Ziploc bags, generically known as sandwich bags or plastic baggies, are manufactured by SC Johnson, a U.S.-based company that produces a range of household goods. Ziploc bags are available in a range of styles, adapted for freezing, vacuum-pack sealing or simple closure. Most of the Ziploc bags are composed of roughly the same materials.
Polyethylene-Linear Low Density
All of SC Johnson's line of Ziploc bags use polyethylene-linear low density (LLDPE) as the primary material both for the bag and for its zipperlike closure. LLDPE is a kind of plastic polymer. The polymer has a high tensile strength, which means it can bear high degrees of tension. It also resists tearing and puncturing very well, making it very useful as protective film. About 80 percent of all LLDPE produced goes into food and non-food packaging, stretch film and shrink film.
Polyethylene Low Density
Polyethylene low density (LDPE) is another primary material used in Ziploc plastic bags of all kinds. Like LLDPE, LDPE is generally used for films. It's common both for packaging, such as LLDPE, for foodstuffs or non-food shrink-wraps and cling-wraps. In addition, LDPE is used for extrusion coatings. It also serves well as the sheathing for wires and cables and for injection molding. LDPE is an older product than LLDPE; in fact, it is the oldest polyethylene product.
Dyes and Inks
Ziploc bags generally also include a small amount of dyes and/or inks. For example, Ziploc Brand Double Guard Freezer Bags include white ink and blue and magenta dyes. The white ink is HYDRO Film Dow Fast Dry EH 70388 White PE Color Conc Blue 1635C PEC. This white ink provides a space on which the consumer can easily label the bag's contents. The blue and magenta dyes give color to the two sides of the bag's zip-style closure. PE Color Conc Magenta 1435C PEC gives one side a bright, fuchsia-pink color, and PE Color Conc Blue 1635C PEC gives the other side a blue color. When the two sides come together, the colors blend into a purple, letting the consumer see that the bag is sealed.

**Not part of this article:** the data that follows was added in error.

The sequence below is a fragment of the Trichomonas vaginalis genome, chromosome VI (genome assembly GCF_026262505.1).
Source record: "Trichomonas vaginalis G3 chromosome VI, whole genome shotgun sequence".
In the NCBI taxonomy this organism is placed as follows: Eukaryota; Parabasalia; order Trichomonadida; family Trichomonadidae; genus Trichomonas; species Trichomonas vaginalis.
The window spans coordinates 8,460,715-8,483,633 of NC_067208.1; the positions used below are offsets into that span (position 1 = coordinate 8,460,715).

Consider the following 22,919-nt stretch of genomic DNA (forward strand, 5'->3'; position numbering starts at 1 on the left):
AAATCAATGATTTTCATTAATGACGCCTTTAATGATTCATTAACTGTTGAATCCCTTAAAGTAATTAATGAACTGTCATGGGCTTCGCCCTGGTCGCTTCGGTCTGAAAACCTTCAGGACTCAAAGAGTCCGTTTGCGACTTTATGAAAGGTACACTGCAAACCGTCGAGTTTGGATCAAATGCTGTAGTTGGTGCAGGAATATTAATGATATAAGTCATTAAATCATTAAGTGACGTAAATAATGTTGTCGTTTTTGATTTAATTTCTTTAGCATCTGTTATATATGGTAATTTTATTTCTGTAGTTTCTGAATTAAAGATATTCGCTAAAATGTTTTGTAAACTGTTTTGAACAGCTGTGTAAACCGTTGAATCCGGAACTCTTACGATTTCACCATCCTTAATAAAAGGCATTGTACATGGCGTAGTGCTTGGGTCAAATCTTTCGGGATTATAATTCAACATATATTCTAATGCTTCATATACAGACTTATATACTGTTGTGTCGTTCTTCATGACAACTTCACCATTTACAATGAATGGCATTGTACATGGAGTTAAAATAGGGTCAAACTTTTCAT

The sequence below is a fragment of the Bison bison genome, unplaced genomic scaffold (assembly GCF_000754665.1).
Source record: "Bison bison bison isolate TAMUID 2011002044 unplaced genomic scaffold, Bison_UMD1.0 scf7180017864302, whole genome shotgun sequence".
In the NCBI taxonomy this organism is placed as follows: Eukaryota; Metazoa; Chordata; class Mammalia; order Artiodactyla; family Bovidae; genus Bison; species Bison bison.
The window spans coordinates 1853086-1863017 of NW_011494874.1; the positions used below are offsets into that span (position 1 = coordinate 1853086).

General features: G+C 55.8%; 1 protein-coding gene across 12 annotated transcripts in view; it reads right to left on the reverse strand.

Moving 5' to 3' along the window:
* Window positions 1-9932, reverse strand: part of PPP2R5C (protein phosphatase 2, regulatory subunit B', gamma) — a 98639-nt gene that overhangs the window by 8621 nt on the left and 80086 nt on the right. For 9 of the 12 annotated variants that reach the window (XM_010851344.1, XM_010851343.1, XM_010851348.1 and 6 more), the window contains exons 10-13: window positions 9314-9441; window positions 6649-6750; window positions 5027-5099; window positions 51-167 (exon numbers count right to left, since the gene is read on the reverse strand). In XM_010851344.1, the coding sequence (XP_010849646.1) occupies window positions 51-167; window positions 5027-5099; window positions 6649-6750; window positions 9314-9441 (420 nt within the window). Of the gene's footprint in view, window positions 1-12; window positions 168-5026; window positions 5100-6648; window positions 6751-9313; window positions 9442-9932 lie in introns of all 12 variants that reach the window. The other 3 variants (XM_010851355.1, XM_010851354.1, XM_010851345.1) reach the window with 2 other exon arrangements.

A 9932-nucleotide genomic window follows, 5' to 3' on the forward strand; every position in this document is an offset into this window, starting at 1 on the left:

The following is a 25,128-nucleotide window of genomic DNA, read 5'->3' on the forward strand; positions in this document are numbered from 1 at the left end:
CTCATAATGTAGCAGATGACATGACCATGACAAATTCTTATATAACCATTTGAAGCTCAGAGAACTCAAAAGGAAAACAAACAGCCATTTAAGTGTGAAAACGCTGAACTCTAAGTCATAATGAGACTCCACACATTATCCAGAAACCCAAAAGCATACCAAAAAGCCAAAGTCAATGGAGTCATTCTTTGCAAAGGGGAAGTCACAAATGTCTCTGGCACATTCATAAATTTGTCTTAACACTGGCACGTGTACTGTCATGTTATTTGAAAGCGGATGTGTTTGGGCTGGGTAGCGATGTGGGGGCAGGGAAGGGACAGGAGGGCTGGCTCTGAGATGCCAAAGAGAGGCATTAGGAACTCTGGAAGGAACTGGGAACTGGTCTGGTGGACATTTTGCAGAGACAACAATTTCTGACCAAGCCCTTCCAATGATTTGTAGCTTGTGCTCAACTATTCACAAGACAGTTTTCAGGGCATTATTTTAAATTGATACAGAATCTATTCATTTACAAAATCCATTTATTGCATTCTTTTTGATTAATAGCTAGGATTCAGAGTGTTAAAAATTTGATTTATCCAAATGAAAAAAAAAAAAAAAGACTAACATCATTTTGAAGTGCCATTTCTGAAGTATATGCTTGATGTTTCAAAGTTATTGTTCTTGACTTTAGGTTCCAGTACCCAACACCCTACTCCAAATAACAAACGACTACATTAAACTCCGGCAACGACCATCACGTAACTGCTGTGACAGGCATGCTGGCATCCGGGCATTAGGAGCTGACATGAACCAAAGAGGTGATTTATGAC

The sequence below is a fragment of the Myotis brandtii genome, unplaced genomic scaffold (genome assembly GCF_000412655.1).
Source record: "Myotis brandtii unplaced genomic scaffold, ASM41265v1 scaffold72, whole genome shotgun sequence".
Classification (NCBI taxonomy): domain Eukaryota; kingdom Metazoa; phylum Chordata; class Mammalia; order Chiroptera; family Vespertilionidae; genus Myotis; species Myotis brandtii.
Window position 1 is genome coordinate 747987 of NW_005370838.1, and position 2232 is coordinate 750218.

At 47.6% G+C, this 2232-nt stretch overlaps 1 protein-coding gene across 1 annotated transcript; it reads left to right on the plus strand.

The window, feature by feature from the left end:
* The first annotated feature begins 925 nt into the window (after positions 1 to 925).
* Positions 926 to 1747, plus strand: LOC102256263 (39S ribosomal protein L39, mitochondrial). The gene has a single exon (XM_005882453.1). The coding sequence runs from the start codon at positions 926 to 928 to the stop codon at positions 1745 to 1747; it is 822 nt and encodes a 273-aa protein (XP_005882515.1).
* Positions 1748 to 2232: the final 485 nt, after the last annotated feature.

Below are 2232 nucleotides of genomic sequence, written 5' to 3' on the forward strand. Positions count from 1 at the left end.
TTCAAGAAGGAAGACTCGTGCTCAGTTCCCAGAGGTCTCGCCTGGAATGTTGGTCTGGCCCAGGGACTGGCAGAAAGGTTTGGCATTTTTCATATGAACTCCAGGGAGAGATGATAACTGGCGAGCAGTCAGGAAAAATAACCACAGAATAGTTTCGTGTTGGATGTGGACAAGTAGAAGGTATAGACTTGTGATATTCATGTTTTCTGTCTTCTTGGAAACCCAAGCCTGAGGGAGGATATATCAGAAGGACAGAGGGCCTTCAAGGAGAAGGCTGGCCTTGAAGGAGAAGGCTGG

Many consumers interested in the materials that make plastic bags are concerned about their bisphenol A (BPA) content. While BPAs are often used in plastic products, including some food containers, SC Johnson does not use the estrogenlike chemical in any of its plastic products, including all Ziploc brand bags or containers. According to a study by Scott Belcher, Ph.D., and other researchers at the University of Cincinnati that was published in 2008, BPAs may be related to the increased growth of prostate cancer cells. Since the study's publication, many consumers have become wary of food containers containing BPAs.